\$\begingroup\$ I like this because there is no 'RAW' answer to this that I can find, and it spells out the GM's interpretations nicely. \$\endgroup\$
    – user47897
    Jan 24, 2019 at 17:00
  • 19
    \$\begingroup\$ The scrying spell allows targeting a creature "you have heard of", so another option is to ask the player to describe how they heard of them. The first thing they say ("that vigilante who beat up the corrupt mayor last night")...that's the guy they get. If they cast scrying again using a different description, they could end up with a different person (a clue that the vigilante is not one person!) \$\endgroup\$
    – PJRZ
    Jan 24, 2019 at 17:21
  • \$\begingroup\$ I agree with @MarkTO on the reasons this is a good answer - I think the first option is arguably indeed the RAW meaning, but the other options are sensible alternatives in the event it's not. Personally I think I will use that first option of requiring sufficient identifying specification before allowing the spell to work. I don't want to make Scrying a "work out whether this thing is more than one person" spell, so I think I will simply allow an insufficiently specific spell to fail as if the creature was warded or had made a save, without cluing the PCs in to any special circumstance. \$\endgroup\$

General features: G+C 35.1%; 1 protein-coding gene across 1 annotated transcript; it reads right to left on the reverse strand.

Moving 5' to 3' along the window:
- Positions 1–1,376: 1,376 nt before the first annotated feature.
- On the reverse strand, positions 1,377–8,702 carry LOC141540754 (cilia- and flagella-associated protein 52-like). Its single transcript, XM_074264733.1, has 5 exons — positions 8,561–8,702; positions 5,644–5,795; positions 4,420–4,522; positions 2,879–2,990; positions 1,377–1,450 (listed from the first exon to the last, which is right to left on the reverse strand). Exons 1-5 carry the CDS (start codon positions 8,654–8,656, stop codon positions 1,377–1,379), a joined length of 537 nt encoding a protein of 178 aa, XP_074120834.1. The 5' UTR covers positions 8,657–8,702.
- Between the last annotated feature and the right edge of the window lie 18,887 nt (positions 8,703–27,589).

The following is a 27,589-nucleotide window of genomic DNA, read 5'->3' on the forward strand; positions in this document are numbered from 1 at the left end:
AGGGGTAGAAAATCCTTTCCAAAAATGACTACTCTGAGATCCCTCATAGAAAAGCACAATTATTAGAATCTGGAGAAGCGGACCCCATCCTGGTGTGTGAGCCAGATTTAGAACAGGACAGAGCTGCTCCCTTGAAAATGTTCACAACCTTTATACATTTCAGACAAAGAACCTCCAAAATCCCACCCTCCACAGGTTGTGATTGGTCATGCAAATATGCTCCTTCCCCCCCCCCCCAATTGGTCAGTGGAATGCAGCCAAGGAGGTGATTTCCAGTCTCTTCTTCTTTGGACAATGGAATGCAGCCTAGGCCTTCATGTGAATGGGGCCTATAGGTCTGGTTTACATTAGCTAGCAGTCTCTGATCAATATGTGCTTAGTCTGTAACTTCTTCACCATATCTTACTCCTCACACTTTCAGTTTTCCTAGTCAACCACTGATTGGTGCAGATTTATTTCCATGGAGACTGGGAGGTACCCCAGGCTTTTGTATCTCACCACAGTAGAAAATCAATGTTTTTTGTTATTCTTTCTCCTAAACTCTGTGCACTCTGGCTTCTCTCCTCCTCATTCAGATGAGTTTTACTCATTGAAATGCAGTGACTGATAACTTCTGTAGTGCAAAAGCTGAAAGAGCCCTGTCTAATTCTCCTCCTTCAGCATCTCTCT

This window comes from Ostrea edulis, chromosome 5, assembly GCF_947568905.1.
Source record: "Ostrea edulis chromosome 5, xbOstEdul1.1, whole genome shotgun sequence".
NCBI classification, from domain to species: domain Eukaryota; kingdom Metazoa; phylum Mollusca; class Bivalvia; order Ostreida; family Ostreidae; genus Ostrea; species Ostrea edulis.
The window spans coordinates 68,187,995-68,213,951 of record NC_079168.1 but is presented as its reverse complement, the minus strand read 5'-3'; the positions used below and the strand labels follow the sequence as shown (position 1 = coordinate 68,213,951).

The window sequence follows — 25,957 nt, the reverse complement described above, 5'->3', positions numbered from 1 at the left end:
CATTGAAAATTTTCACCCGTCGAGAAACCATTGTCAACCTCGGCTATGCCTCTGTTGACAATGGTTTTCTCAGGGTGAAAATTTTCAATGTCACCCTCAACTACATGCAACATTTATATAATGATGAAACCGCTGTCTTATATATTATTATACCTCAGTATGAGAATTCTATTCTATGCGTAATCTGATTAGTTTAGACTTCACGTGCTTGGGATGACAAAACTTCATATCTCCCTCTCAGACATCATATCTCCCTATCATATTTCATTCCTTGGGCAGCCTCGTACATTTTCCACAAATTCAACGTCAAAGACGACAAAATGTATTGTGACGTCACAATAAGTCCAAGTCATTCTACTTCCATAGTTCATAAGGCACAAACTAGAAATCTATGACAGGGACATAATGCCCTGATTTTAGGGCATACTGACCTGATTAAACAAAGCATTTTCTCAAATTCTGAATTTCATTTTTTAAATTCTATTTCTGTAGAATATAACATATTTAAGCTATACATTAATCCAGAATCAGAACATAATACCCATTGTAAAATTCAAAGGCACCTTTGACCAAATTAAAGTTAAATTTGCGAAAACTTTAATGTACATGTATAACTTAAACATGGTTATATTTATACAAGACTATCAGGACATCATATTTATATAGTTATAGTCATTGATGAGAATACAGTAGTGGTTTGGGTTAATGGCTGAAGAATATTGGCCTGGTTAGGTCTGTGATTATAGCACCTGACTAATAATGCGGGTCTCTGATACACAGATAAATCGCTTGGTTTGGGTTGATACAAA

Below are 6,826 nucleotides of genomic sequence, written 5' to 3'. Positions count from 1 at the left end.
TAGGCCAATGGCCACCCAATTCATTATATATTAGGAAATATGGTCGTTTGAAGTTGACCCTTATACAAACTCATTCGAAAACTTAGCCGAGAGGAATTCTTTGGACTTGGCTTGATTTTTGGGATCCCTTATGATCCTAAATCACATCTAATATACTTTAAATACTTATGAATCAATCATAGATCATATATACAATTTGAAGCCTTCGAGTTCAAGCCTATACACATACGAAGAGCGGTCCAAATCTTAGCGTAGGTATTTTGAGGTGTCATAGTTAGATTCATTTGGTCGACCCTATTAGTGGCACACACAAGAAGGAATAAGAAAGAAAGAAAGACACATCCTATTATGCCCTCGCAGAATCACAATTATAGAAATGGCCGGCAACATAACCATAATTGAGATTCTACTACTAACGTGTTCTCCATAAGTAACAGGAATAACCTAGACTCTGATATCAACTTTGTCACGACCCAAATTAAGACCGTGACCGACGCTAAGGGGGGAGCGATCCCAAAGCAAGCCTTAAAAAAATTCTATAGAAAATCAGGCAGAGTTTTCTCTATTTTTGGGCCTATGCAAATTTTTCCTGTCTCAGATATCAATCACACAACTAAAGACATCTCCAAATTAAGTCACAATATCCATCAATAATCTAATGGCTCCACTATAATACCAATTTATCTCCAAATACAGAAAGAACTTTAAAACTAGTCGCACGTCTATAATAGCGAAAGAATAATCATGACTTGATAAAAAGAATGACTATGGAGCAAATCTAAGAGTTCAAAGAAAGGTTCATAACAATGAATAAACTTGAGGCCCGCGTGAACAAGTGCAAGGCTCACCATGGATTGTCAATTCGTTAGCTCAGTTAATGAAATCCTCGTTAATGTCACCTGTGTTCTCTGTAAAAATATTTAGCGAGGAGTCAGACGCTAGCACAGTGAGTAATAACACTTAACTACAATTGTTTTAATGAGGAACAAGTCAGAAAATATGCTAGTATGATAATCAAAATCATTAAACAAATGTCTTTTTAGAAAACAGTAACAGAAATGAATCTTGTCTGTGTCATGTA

– Vigil
    Jan 25, 2019 at 13:19
  • \$\begingroup\$ I think I'd show them whoever is dressed as the vigilante at that moment, and the spell fails if no one is "on duty." Let then guess where they've gone when they can't be found by scrying. \$\endgroup\$
    – Jason_c_o
    Jul 27, 2021 at 17:26

Invalid Target (group instead of individual)

The DM could rule that the vigilante is actually a group of people and is not a valid target. In this case caster is unwittingly trying to targeting a group of individuals. A group is not a valid target for scrying. In this case, the guidance in Xanathar's is that nothing happens to the target and the spell slot is expended. From the caster's point of view, it appears as though the target saved.

Valid Target (shared single identity)